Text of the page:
Regulations and standards from different countries, states, and industries have different provisions, and these change over time. Data that might be deemed non-sensitive today may become sensitive and regulated tomorrow. In this uncertain environment, organizations take a cautious approach; for example, the loss of email addresses, once not considered sensitive, has recently triggered data breach disclosures by multiple organizations.
Regulations range from rather vague to quite specific. While some focus more generally on corporate governance processes, others specify in some detail the kinds of protection required, what organizations need to do to prevent and disclose breaches, and how organizations can prove their compliance with regulations. For example, some regulations require organizations to take action each year to maintain compliance, while others require action only in the case of a security breach.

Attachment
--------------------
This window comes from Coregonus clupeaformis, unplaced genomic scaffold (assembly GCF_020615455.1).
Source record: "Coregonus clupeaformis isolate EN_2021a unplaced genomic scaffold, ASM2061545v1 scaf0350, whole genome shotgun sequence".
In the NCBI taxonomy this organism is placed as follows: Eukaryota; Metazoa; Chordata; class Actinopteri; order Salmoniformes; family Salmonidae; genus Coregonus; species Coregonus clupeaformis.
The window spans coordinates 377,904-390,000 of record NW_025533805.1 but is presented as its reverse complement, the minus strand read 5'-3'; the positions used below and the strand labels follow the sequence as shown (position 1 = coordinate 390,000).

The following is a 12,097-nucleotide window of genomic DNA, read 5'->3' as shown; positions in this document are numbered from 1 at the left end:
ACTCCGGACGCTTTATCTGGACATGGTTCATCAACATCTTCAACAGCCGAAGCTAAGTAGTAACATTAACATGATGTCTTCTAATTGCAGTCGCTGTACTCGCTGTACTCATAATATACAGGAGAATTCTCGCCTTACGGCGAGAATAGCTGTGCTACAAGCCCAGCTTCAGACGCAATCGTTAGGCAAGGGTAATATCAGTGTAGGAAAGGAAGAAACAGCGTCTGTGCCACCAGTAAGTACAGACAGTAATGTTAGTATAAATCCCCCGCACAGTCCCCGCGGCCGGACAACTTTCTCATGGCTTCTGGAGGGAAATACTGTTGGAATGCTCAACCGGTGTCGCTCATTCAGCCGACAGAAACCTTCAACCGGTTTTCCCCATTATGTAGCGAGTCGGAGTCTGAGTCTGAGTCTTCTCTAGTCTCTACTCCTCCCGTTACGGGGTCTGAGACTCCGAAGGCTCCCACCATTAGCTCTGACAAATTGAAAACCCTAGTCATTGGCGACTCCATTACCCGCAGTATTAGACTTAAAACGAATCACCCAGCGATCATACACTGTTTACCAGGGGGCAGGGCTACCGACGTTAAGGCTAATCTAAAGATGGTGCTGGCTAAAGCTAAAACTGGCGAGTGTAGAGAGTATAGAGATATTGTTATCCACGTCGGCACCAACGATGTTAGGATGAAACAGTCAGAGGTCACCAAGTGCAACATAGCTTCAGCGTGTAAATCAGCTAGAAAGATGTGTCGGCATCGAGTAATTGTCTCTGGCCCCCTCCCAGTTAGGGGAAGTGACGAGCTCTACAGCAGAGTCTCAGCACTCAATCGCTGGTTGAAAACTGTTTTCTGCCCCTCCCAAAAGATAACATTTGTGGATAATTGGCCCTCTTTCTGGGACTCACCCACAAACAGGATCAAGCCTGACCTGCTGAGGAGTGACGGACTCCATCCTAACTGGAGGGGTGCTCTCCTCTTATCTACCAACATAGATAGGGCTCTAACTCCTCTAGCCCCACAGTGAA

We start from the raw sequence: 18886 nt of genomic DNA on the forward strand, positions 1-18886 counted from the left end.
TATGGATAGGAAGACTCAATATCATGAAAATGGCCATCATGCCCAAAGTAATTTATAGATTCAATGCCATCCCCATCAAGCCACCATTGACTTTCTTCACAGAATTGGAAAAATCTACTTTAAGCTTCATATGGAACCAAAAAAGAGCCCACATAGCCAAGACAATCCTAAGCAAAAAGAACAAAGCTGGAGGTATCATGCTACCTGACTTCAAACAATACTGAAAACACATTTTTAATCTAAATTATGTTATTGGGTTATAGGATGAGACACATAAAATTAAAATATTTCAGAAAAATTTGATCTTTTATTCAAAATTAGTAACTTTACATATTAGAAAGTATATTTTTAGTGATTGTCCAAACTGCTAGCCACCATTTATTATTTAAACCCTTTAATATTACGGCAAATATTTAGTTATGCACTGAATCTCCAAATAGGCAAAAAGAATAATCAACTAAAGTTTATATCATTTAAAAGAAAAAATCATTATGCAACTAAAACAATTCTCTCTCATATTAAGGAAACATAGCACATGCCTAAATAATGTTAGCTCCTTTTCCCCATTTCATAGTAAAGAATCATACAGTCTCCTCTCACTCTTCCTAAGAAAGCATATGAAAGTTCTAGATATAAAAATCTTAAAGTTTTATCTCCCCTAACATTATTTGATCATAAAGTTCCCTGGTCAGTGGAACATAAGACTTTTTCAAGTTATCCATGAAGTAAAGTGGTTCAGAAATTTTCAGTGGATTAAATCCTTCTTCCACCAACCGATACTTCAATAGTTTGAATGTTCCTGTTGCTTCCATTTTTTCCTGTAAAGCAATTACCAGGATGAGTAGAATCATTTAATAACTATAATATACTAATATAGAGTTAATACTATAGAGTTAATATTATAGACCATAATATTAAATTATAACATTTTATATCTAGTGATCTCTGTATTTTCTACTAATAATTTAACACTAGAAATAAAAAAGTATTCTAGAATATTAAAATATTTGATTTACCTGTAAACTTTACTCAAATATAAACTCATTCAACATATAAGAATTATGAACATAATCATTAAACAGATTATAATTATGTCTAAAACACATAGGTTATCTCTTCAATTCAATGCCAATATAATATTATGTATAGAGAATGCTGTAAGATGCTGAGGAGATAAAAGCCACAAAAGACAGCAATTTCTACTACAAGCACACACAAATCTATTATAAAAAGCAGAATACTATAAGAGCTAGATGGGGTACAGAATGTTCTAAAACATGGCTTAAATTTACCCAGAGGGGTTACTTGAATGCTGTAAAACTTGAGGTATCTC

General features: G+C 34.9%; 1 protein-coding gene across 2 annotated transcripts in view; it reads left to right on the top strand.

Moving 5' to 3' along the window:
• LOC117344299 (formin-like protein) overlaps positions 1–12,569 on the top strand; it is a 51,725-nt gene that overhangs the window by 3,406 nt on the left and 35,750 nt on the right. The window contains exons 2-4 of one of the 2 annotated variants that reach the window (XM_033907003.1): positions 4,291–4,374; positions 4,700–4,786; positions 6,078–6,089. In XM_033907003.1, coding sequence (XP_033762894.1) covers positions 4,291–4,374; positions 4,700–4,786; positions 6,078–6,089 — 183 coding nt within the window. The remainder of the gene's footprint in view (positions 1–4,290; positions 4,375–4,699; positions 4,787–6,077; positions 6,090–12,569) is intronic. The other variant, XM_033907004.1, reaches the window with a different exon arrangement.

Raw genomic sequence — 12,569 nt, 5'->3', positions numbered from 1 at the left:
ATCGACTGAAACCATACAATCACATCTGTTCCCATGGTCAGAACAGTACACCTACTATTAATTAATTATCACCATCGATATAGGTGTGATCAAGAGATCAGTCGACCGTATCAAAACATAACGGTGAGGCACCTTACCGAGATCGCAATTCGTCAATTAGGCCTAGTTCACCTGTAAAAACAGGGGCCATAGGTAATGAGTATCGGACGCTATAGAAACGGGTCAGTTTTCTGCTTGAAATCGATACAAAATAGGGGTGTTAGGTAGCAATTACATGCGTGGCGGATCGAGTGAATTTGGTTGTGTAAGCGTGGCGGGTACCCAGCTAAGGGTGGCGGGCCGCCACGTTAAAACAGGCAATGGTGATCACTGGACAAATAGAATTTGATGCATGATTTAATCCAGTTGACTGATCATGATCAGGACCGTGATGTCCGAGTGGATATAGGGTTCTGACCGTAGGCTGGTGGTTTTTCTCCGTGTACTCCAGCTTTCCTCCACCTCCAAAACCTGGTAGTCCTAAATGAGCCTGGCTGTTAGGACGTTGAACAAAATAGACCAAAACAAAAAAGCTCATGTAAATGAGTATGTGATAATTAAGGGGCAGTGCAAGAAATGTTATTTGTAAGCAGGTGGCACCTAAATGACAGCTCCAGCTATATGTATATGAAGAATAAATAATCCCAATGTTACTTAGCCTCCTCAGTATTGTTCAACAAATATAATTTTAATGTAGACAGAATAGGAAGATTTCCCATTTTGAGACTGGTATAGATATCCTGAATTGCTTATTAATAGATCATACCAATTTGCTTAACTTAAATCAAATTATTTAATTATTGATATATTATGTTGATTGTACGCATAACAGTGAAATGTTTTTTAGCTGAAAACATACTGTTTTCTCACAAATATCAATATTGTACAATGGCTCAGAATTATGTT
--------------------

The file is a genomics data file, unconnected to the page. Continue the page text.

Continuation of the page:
Many of today’s privacy regulations target particular kinds of data such as healthcare records or specific industries such as European telecommunications firms and ISPs. Some privacy requirements are not government mandates at all, but rather constitute a single industry’s efforts to regulate itself. The best example of this is the Payment Card Industry Data Security Standard (PCI DSS), which has become so widely recognized that it has the potential to become a model for other industries with similar challenges.
Given this somewhat confusing and unstable picture, forward-thinking organizations should proactively take steps to reduce their risk of non-compliance; using a strategic rather than fragmented approach, they should look beyond current privacy requirements while keeping an eye on their broader security goals.